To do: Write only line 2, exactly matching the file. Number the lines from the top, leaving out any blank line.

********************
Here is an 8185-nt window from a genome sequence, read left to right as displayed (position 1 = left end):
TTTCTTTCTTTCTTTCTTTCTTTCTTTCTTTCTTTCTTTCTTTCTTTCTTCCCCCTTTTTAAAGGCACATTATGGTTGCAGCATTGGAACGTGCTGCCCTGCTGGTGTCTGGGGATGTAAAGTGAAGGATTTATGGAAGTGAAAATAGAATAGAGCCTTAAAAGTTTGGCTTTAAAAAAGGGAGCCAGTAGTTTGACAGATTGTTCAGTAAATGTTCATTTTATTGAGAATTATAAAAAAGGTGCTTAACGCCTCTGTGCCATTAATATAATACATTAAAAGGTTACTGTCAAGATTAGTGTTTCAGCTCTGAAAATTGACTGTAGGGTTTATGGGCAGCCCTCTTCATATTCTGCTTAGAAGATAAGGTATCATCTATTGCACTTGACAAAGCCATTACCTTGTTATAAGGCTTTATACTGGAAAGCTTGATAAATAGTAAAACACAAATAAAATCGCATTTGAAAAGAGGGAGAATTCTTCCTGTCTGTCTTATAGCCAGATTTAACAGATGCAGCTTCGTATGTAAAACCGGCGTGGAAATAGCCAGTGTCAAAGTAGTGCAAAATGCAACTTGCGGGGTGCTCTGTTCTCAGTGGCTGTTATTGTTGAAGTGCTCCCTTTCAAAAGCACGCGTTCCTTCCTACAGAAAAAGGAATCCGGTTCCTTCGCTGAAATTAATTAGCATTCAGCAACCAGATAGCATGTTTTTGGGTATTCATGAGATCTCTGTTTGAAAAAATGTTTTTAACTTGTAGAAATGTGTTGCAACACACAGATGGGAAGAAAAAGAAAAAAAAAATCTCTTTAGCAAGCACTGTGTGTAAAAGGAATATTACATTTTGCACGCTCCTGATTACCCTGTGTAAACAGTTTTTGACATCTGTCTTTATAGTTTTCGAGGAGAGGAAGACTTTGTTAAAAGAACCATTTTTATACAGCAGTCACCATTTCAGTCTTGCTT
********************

TTTCTTTCTTTCTTTCTTTCTTTCTTTCTTTCTTTCTTTCTTTCTTTCTTCCCCCTTTTTAAAGGCACATTATGGTTGCAGCATTGGAACGTGCTGCCCTGCTGGTGTCTGGGGATGTAAAGTGAAGGATTTATGGAAGTGAAAATAGAATAGAGCCTTAAAAGTTTGGCTTTAAAAAAGGGAGCCAGTAGTTTGACAGATTGTTCAGTAAATGTTCATTTTATTGAGAATTATAAAAAAGGTGCTTAACGCCTCTGTGCCATTAATATAATACATTAAAAGGTTACTGTCAAGATTAGTGTTTCAGCTCTGAAAATTGACTGTAGGGTTTATGGGCAGCCCTCTTCATATTCTGCTTAGAAGATAAGGTATCATCTATTGCACTTGACAAAGCCATTACCTTGTTATAAGGCTTTATACTGGAAAGCTTGATAAATAGTAAAACACAAATAAAATCGCATTTGAAAAGAGGGAGAATTCTTCCTGTCTGTCTTATAGCCAGATTTAACAGATGCAGCTTCGTATGTAAAACCGGCGTGGAAATAGCCAGTGTCAAAGTAGTGCAAAATGCAACTTGCGGGGTGCTCTGTTCTCAGTGGCTGTTATTGTTGAAGTGCTCCCTTTCAAAAGCACGCGTTCCTTCCTACAGAAAAAGGAATCCGGTTCCTTCGCTGAAATTAATTAGCATTCAGCAACCAGATAGCATGTTTTTGGGTATTCATGAGATCTCTGTTTGAAAAAATGTTTTTAACTTGTAGAAATGTGTTGCAACACACAGATGGGAAGAAAAAGAAAAAAAAAATCTCTTTAGCAAGCACTGTGTGTAAAAGGAATATTACATTTTGCACGCTCCTGATTACCCTGTGTAAACAGTTTTTGACATCTGTCTTTATAGTTTTCGAGGAGAGGAAGACTTTGTTAAAAGAACCATTTTTATACAGCAGTCACCATTTCAGTCTTGCTT